DCE and DTE

2.1 DCE and DTE

Data Communications Equipment (DCE) can be classified as equipment that transmits or receives analogue or digital signals through a network. DCE work at the physical layer of the OSI model taking data generated by Data Terminal Equipment (DTE) and converting it into a signal that can then be transmitted over a communications link. A common DCE example is a modem which works as a translator of digital and analogue signals.

DCE may also be responsible for providing timing over a serial link. In a complex network which uses directly connected routers to provide serial links, one serial interface of each connection must be configured with a clock rate to provide synchronisation.

Other common DCE examples include:

  • ISDN adapters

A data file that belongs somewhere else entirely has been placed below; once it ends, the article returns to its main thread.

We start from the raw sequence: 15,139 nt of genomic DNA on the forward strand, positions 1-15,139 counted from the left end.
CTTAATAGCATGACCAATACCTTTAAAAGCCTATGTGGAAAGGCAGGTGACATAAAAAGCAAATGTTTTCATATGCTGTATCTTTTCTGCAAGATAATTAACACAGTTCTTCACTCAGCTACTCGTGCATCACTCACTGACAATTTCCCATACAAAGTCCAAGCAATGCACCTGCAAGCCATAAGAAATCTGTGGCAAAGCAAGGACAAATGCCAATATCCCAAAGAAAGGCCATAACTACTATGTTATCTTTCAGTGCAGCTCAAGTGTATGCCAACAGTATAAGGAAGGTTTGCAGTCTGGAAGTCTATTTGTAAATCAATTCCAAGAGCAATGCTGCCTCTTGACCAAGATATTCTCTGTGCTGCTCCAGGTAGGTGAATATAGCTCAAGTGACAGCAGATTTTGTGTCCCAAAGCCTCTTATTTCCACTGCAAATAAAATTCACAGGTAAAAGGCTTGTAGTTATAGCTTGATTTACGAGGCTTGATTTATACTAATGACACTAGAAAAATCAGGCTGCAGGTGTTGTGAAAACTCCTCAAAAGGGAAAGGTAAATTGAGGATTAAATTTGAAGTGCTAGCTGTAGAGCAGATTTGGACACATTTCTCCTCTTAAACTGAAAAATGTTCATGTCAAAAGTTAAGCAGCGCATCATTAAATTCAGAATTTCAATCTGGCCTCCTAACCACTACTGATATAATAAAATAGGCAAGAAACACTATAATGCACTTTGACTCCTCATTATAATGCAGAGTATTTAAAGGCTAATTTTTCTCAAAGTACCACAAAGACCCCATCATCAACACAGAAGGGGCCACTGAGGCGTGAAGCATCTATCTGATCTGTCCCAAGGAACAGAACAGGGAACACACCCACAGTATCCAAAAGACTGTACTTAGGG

• Satellites (including base stations)
  • Microwave stations
  • NIC (network interface cards)
  • DCE is sometimes said to stand for Data Circuit-terminating Equipment.

Data Terminal Equipment (DTE) is any equipment that is either a source or destination for digital data. DTE do not generally communicate with each other to do so they need to use DCE to carry out the communication. DTE does not need to know how data is sent or received; the communications details are left to the DCE. A typical example of DTE is a computer.

Other common DTE examples include:

  • Printers
  • File and application servers
  • PCs
  • Dumb Terminals
  • Routers

Next: Transmission Modes